• Certainly that's been the case with cotton dust. And hazard communication and bloodborne pathogens are now recognized as reasonable approaches to serious workplace hazards. That will be the case with ergonomics as well.

  • What we have proposed is a simple, logical approach. If a worker gets hurt, employers should respond. They should fix the problem so it doesn't result in injury again. That's a sensible, responsible plan.

  • We haven't suggested retooling or remodeling the entire factory. We just want employers to respond to problems as they arise.

  • And we want to catch problems early, before irreversible damage occurs. That is the purpose of Work Restriction Protection. OSHA's ergonomics proposal relies on workers to report injuries. WRP protects income and benefits so that workers don't have to worry about being penalized for telling their employers they've gotten hurt.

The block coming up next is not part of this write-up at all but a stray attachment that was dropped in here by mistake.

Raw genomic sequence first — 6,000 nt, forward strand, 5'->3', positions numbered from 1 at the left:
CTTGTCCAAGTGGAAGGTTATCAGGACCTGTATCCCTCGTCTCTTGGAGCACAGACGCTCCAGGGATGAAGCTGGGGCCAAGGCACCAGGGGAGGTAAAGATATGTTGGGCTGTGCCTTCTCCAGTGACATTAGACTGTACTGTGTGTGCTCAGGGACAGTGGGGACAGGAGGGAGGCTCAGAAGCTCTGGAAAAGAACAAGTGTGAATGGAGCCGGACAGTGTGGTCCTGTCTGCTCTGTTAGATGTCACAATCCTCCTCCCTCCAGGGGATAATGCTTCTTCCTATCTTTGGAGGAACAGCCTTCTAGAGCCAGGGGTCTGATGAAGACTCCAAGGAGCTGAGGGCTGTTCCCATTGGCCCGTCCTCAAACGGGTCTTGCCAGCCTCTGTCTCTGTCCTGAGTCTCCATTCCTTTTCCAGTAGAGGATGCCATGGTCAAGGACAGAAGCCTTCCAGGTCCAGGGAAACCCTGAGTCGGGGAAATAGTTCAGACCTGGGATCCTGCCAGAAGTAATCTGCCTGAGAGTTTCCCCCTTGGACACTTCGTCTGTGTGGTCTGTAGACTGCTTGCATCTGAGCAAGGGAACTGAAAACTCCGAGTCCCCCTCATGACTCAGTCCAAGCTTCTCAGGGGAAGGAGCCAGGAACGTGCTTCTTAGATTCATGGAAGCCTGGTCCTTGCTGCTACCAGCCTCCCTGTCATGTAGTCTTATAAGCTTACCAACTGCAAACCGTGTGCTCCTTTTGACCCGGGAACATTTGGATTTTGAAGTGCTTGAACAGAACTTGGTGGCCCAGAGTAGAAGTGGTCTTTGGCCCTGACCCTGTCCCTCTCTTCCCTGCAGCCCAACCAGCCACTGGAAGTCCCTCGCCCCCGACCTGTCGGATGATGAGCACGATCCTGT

• More than any other OSHA standard, the ergonomics proposal depends upon individual workers coming forward promptly. Employees will only do that if they're sure that reporting an injury won't lead to financial loss. WRP provides that reassurance.

  • As you know, OSHA's proposal covers only general industry. We said we would focus on the jobs where the risk is greatest and the solutions well known, and we have done that.

  • But MSDs occur in other industries as well. OSHA's Advisory Committee on Construction Safety and Health has developed some guidelines that can help contractors. We have put those guidelines on our website at www.osha.gov under ACCSH products on the construction page.

  • The National Institute for Occupational Safety and Health has taken the lead in the shipyard industry with a three-year project to study MSD risks in the shipbuilding and ship repair industry. We're also interested in information you can provide for other industries. We know there's more work to be done in ergonomics.